Samuel Cockburn (literary source: Adolf Lindman, Muistiinpanoja Turun tuomiokirkosta, Helsinki 1890)
Samuel Cockburn (born Abt 1574) was the second husband of Barbara Kinnaird, daughter of Patrick (secondus) Kinnaird and Margaret Carnegie of Kinnaird (Family 01).
Samuel Cockburn (he called himself Cobron instead of Cockburn) accompanied Barbara's brother, Robert, to Sweden from Scotland. By 1610, Cockburn was in command of seven troops of foot soldiers and two troops of cavalry and fought for the reformation.
Samuel was a Scottish colonel and superior field master in the 10-year war in which he proved his ability on many occasions. He displayed his great energy on July 16, 1611, when Novgorod was successfully stormed. On the banks of the river Daugova (Zapadnaya Dvina, Finnish: Vainajoki), Cobron founded a fortress called the Cobron castle as late as the end of the 17th century. He also placed a chief of castle in charge.
As a reward for his many merits, he was introduced to the King by Jacob de la Gardie, commander-in-chief. For the duration of De la Gardie's obligations elsewhere, Cockburn was appointed chief of the military in Russia and Lithuania. According to a royal letter date Dec. 25 1612, he was given 301 farms in Ostrobothnia (the western coastal region of Finland) as a reimbursement of the 8.000 thalers that the Crown owed him. Through the order of his Royal Majesty, Cockburn received the right of infeftment (the act of symbolically taking possession of an inherited property) on several estates in the parishes of Porvoo and Pernaja (on the southern coast of Finland).He lived, with Barbara (his wife) from 1616 to 1621, when he was recalled for service. He died of a fever in June 1621 (age of 47) in Turku, Finland.
His burial on June 26, 1621 was a highly ceremonial and solemn occasion. His tomb is located in Turku Cathedral, Suomi - Finland. He had previously made a considerable donation to the Cathedral.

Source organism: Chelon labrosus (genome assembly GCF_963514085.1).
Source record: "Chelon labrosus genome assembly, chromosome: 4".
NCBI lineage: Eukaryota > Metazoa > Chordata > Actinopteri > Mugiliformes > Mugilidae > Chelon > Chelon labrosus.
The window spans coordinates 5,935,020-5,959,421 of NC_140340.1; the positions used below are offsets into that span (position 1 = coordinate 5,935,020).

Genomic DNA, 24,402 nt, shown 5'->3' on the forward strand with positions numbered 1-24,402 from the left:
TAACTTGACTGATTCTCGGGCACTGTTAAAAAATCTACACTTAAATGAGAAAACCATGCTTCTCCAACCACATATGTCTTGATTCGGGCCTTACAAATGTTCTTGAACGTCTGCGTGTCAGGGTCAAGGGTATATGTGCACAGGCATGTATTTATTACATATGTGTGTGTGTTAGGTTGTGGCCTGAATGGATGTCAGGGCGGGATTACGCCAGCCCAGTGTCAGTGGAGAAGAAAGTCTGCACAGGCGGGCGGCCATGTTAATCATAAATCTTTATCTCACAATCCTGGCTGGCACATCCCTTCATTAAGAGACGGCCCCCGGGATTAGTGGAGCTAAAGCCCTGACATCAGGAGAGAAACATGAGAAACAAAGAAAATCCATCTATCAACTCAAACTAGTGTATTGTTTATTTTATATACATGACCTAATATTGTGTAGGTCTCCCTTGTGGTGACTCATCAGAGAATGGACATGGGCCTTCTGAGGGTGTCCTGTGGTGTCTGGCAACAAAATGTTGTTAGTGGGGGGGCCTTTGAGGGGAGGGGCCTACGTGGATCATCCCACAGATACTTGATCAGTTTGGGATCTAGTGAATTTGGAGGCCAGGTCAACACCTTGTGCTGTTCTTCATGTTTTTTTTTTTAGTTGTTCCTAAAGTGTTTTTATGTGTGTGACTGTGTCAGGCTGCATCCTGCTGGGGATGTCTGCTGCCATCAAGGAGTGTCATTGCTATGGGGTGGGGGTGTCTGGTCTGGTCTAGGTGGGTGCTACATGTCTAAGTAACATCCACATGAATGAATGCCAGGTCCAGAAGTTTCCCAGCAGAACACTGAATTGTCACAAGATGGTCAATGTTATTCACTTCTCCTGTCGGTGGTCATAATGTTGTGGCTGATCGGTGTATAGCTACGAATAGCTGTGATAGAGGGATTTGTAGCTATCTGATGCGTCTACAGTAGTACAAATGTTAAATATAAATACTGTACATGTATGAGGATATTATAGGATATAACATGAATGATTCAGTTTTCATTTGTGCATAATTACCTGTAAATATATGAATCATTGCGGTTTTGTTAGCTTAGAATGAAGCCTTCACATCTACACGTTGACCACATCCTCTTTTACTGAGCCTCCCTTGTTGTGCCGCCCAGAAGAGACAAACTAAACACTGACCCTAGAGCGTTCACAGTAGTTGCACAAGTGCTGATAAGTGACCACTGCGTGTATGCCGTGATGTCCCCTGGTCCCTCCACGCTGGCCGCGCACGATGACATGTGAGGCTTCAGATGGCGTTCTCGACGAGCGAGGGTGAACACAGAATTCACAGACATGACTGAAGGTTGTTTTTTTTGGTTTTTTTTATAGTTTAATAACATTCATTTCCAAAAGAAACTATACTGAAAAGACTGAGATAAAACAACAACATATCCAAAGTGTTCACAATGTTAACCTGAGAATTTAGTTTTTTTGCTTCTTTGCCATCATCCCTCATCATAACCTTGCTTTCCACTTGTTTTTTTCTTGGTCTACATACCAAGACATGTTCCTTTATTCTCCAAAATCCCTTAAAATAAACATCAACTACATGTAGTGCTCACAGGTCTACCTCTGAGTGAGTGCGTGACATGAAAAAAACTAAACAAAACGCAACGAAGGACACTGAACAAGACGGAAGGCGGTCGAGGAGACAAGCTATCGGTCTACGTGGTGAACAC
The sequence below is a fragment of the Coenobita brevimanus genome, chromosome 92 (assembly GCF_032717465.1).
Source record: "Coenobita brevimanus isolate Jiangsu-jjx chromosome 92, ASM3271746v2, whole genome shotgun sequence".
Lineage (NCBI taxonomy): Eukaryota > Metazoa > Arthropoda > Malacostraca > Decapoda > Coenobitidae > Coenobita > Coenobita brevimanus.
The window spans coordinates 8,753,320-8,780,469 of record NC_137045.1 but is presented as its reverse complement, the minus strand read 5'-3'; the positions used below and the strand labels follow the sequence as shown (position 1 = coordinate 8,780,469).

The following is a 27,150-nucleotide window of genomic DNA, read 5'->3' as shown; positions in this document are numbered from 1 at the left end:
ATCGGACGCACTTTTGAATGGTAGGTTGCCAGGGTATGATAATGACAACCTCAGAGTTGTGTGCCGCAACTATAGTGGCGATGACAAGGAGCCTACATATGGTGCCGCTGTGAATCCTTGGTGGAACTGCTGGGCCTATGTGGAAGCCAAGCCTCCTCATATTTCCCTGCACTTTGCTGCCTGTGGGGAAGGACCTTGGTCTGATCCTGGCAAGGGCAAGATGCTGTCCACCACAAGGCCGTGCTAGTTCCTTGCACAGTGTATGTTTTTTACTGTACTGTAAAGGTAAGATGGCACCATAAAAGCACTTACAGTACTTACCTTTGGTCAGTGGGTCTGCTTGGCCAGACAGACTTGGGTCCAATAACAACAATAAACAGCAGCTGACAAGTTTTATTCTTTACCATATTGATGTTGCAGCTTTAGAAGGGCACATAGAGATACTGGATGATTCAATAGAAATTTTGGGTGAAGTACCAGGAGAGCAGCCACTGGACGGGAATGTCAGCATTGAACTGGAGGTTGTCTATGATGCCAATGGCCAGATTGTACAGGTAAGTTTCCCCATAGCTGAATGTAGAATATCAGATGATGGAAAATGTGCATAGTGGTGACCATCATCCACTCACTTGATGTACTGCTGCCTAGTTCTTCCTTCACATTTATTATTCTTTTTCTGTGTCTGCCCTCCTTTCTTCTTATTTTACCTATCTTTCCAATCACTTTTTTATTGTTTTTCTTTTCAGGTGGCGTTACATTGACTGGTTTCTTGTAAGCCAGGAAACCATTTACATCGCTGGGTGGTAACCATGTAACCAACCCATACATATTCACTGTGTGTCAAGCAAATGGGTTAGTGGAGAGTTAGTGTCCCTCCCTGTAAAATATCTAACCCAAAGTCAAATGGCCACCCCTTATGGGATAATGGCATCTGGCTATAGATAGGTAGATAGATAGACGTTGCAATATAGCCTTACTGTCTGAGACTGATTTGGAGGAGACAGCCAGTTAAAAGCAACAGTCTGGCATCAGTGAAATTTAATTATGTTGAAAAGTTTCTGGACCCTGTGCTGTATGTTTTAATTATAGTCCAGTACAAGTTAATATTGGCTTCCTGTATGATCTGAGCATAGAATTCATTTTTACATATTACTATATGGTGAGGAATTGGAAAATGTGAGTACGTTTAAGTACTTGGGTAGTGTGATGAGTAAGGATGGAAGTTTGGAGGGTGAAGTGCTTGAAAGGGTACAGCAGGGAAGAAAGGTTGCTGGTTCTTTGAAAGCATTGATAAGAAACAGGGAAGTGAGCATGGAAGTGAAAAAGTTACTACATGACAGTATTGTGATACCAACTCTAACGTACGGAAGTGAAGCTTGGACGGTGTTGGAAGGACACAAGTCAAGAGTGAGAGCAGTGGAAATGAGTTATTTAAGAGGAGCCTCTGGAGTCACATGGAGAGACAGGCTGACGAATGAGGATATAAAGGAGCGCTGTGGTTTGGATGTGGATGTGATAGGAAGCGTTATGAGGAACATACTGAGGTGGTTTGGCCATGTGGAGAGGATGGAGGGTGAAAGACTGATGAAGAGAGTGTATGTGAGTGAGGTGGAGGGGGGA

The tomb monument, which was donated by his brother, has an epitaph which reads, "O' Cockburn, you lived bravely, you died untamed. Mars and Minerva rest with you in the same grave. Never has Sweden and Scotland been more sorrowful - or Poland more happy."
To the left of the main Cathedral entrance is the tomb of the Samuel Cockburn. Above the tomb, bricked in the wall, is a black marble plate which renders the following as a remembrance of the colonel:
"D. Samueli Cokburno, Scoto, duci fortissimo, duorum exercituum chiliarchae praestantissimo, totiusq Suetici exercitus summo maiori qui postquam musarum castra cum laude sequutus esset, in belo sub augustissimis Carob et Gustavo Adolpho, Suec. Goth. Vand. Regibus feliciter vixit annos 23 et pie in pace mortuus est an. aetatis suae 47 Christi 1621.
Joan frater moerens posuit.
Cokburne vixti fortis est obis ferus Martem et Minervam tecum qui Condis simul uno in sepulchro, quo non Scoto tristius Sueci aut videbunt, aut Poloni laetius."
There was a marble stone on the tomb, depicting the colonel in full armaments and surrounded by various war ensignia. The Cockburn tomb came by inheritance to a "Particius Ogilvinks" (Patrick Ogilvie - step son), who gave it to councilor Tolpo as a payment of debt. Tolpo sold the tomb in 1731 to a professor Thorwost, who had the Cockburn tombstone bricked in on Bishop Tawast's grave. The professor and his wife rest here.